Early in 1920, delegates to a national assembly began to arrive in Ankara, which became the center of resistance. On April 23 the assembly elected Kemal its president. During the summer of 1920 he became the dominant figure in Ankara and organized resistance to the terms of the treaty of Sevres and to the Greeks who were now invading western Anatolia. Kemal then appointed Ismet Pasha to be second-in-command under him against the Greeks. He decided to evacuate a large tract of country and withdraw to a line on the Sakarya river. His action proved effective. Ismet's army won the battle of Inonu and halted the Greek advance. In 1921 the Greeks were defeated at the battle of the Sakarya and an armistice was signed at Mudanya on Oct. 11, 1922.
On his return to Ankara, Kemal received a vociferous welcome and was given the title of ghazi (victorious). Even so, he regarded the crises as not yet over and after some difficulty, succeeded in getting the national assembly to let him have dictatorial powers renewable every three months. Meanwhile, in Nov. 1923 a peace conference had met in Lausanne, where Ismet represented Turkiye.
A new national assembly was then elected and met on Aug. 11, 1923. Kemal was again elected its president. A new constitution was passed empowering him to appoint his own prime minister. Considering that the time was ripe for further changes, he proposed to the national assembly the abolition of the sultanate and the declaration of a republic. The assembly hesitated but finally agreed, electing Kemal president of the republic (Oct. 30), an office he held until his death. He also founded at that time the Republican People's party out of various, societies, and groups that had started the National Liberation movement and became its president too. Seeing the danger of religious reaction, he got the assembly to accept a law on March 3. 1924 abolishing the caliphate and the dervish sects, declaring Turkiye a secular republic and exiling the members of the imperial family.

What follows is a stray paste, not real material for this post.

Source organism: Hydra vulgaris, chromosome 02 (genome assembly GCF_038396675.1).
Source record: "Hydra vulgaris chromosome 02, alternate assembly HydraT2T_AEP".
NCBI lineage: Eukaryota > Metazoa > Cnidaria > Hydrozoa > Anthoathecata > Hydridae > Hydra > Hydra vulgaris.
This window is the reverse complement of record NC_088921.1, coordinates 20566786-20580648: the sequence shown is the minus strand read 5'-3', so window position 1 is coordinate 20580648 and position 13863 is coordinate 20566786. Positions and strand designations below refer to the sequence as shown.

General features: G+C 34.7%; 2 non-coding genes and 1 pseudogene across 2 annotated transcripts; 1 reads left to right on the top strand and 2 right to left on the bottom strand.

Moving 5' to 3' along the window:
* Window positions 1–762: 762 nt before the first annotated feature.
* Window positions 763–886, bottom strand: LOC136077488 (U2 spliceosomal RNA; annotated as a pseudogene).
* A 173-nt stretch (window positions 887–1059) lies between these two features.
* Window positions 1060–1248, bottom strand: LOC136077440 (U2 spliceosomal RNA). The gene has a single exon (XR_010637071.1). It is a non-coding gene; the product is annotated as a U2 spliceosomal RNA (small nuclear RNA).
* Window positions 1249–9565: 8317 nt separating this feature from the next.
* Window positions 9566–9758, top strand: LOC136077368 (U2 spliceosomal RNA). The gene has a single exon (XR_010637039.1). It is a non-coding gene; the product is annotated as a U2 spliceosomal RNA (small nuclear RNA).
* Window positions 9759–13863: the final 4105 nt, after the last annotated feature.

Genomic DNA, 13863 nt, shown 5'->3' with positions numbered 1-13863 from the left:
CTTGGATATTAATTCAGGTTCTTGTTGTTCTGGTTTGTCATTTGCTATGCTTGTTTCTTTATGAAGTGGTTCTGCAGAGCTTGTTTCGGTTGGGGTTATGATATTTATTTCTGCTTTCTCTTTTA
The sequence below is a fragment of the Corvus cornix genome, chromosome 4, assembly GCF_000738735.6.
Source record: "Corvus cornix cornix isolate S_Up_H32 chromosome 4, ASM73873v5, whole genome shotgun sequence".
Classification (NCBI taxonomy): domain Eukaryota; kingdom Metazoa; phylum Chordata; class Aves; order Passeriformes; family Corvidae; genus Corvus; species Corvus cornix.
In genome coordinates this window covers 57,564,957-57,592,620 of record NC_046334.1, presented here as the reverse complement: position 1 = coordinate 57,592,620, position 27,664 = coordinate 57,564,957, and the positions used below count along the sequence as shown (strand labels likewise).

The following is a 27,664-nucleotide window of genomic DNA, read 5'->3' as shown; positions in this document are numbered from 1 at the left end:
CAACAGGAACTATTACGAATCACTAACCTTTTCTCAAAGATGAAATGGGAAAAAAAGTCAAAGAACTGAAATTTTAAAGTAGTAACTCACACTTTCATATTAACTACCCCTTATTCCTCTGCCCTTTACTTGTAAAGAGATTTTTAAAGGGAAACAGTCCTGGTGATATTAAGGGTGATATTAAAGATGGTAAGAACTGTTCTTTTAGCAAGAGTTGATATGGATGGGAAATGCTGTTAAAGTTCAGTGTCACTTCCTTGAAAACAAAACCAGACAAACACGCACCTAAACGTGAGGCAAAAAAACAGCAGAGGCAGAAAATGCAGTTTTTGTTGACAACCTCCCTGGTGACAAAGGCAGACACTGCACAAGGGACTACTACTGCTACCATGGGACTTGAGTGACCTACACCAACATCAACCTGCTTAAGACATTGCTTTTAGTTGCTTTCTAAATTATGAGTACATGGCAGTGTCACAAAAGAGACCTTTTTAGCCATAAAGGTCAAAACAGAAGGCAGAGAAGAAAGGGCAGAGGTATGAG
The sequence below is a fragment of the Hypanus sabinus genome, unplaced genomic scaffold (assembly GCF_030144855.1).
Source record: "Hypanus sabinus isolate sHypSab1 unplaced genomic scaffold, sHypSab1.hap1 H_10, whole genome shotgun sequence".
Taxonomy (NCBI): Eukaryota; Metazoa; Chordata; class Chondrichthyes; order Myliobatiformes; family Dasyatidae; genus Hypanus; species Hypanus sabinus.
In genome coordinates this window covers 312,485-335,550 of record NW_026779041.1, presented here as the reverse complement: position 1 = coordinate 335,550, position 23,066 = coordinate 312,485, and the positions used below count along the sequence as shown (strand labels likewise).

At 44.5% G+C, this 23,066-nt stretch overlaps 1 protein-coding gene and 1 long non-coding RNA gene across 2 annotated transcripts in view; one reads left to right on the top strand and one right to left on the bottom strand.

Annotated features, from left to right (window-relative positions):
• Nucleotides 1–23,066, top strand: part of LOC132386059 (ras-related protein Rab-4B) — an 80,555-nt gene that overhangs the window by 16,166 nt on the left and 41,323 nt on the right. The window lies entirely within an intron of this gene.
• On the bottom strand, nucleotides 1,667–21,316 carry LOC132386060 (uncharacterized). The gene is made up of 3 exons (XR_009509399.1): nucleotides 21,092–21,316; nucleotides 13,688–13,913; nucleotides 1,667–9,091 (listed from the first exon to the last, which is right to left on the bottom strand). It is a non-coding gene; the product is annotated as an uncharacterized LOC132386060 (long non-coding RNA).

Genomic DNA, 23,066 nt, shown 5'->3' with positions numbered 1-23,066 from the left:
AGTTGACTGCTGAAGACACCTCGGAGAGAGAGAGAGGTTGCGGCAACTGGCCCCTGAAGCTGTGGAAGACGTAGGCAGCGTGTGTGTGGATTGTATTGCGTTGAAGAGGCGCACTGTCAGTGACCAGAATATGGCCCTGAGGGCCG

Kemal now became a powerful but very lonely man. He had nearly unlimited political power for which he was not well qualified, because his genius was military. Yet he tried to keep his mind open and to listen to the views of others. He was determined that the old Ottoman State should go and that the country should completely modernized and that women should be emancipated. There was much opposition, and he was all the more lonely because this mother and his cousin, Fikriye, for whom he had great affection; both died at this time; moreover he divorced his wife, Latife, woman from Izmir. Without family, without religious belief, without friends, he only had Ismet as his prime minister and confidant and his burning belief in Turkiye's future as an independent nation-as well as the unswerving support of the mass of the people including the peasants.
In 1924 Kemal passed through a severe crisis, in which he showed a certain ruthlessness in condemning to death some of his former colleagues and members of the Committee of Union and Progress; but when the immediate crisis was past, he threw himself with renewed energy into sweeping reform of Turkish politics, law, and culture. He abolished the Arabic alphabet, introduced the Latin one. He also introduced the use of surnames in the western style for Turks, taking for himself that of Ataturk ("Father of Turks") in Nov. 1934. Mustafa Kemal encouraged the adoption of a European way of life. In his ceaseless efforts he finally wore himself out. The hard life he had lived in his many campaigns and the hard drinking in which he had at times indulgence had undermined his health. On Nov. 10 1938, he died at Dolmabahce palace, in Istanbul.